Ahead of our ‘How blockchain will change Winnipeg’ luncheon coming up on April 26, we caught up with IBM’s senior technology leader – and keynote speaker for the luncheon – Chris Kirby, to get some more clarification on blockchain, directly from the source.
Tell us a little bit about your background in technology, and experience with blockchain.
CK: I have a little over 20 years of experience in the technology industry comprised of roles in application development, solution design, product management, enterprise architecture, technology sales, team leadership, and business consulting. You could say I’ve done a lot of things.
I’ve been involved with blockchain since the beginning as they say; I led two of the first pilots of the Hyperledger blockchain fabric in Western Canada, and I am working with multiple firms to help them understand and explore how blockchain technology can transform their business. One of my current passion projects is to link large parts of the Western Canadian economy through a blockchain-backed service to provide end-to-end traceability of goods, and to eliminate a lot of the ‘friction’ that occurs around the production, processing, and movement of bulk goods like food, minerals, and lumber in Western Canada.
Q: In your opinion, why should business leaders – across all industries – care about blockchain?
CK: There are two reasons why business leaders of all stripes should care about blockchain technology: efficiency, and competition. Blockchain has the potential to drastically reduce the friction that inevitably occurs when businesses have to interact with one another; particularly when the parties’ interests are not the same. Blockchain has the ability to significantly reduce errors, increase the speed of transactions, and inject trust into transaction.
Blockchain can also significantly reduce the barriers for new, disruptive competitors to enter established markets. Blockchain business networks can be created and operated for a fraction of the costs established solutions. New “tech” firms are using this advantage to develop innovative solutions and ‘muscle in’ on what were once the sole preserves of large companies.
Q: What is the greatest benefit of using blockchain technology?
CK: I’ve touched on this a bit already but it’s worth summarizing; the greatest benefit of using blockchain technology is its ability inject trust into multi-party business networks through the secure, selective sharing of information. This enables firms to substantially increase their efficiency (through the reduction of errors) and enables them to optimize the use of their resources.
Q: If someone is interested in exploring the possibilities blockchain can provide, where do they start?
CK: The answer to this depends on your viewpoint. From a technology perspective I’m always a big proponent of getting your hands dirty and trying a technology out. If this is something you want to do I’d recommend looking at Hyperledger. It’s an open source project sponsored by the Linux Foundation that’s focused on developing cross-industry blockchain technologies and tools. There are lots of tutorials and code examples to learn from, and it’s supported by many of the technology industries largest firms (including my own).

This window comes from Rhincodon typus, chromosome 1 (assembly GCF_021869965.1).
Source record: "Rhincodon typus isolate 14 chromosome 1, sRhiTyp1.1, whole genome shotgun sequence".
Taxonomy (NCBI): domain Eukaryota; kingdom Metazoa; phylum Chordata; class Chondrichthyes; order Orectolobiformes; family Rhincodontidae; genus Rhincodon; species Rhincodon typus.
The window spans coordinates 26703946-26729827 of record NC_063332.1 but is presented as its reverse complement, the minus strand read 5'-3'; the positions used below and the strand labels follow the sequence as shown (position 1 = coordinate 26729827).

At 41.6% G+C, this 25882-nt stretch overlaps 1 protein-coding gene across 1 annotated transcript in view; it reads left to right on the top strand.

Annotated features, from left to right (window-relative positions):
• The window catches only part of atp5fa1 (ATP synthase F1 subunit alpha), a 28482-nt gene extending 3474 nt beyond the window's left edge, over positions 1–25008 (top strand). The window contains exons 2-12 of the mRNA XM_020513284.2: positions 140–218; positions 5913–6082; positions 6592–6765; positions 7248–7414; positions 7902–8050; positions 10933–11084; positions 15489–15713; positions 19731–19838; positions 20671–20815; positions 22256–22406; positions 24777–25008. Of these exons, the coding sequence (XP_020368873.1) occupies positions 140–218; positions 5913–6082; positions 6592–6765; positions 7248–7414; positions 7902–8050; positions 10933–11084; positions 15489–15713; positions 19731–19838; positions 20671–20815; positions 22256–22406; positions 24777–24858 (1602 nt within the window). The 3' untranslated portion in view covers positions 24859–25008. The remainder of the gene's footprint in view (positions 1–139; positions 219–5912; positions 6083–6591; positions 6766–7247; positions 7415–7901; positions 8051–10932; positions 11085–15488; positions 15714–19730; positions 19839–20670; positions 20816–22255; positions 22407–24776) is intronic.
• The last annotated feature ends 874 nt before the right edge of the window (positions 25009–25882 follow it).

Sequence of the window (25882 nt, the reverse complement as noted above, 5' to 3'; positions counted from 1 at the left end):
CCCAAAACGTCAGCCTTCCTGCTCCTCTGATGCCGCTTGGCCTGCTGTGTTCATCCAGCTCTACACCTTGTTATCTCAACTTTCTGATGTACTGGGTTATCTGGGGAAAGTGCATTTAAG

If you’re more interested in business solutions built on blockchain I’d recommend looking at the industry case studies published by the large technology vendors, as well as networks like TradeLens, and FoodTrust that have been co-developed by industry. Of course, as folks will learn from my presentation, once you’re looking at business solutions, the technology used to build them isn’t a big factor; it’s the business capabilities it delivers that matter.
Q: Is there any group(s) or sector(s) in particular that you feel is going to be most affected by the emergence of blockchain?
CK: I can’t pinpoint it to groups or sectors, but I foresee two major areas that will be most impacted by blockchain: complex supply chains, and ‘trust’ businesses.
Complex, multi-party supply chains, such as those in food and commodity processing, as well as complex products such as automobiles, are a prime target for blockchain solutions. Consumers, regulators, and manufactures/producers are already demanding the ability to track-and-trace products to prove quality (e.g. organically-grown food), reduce the costs of recalls, and ensure authenticity (e.g. auto parts, software updates). Blockchain is the least costly technology on which to deliver these types of solutions.
Blockchain has the potential to eliminate or substantially transform the business of firms that create ‘trust’ in transactions by acting as intermediaries (e.g. clearing houses) or validating and holding information. We’re seeing emerging use cases where blockchain is being used to create much stronger trust at a lower cost than can be provided by these firms. Blockchain is also being used to collate and share what was once scarce information (e.g. corporate credit worthiness); providing a significant benefit to information users and a substantial challenge to firms who gather and sell this information.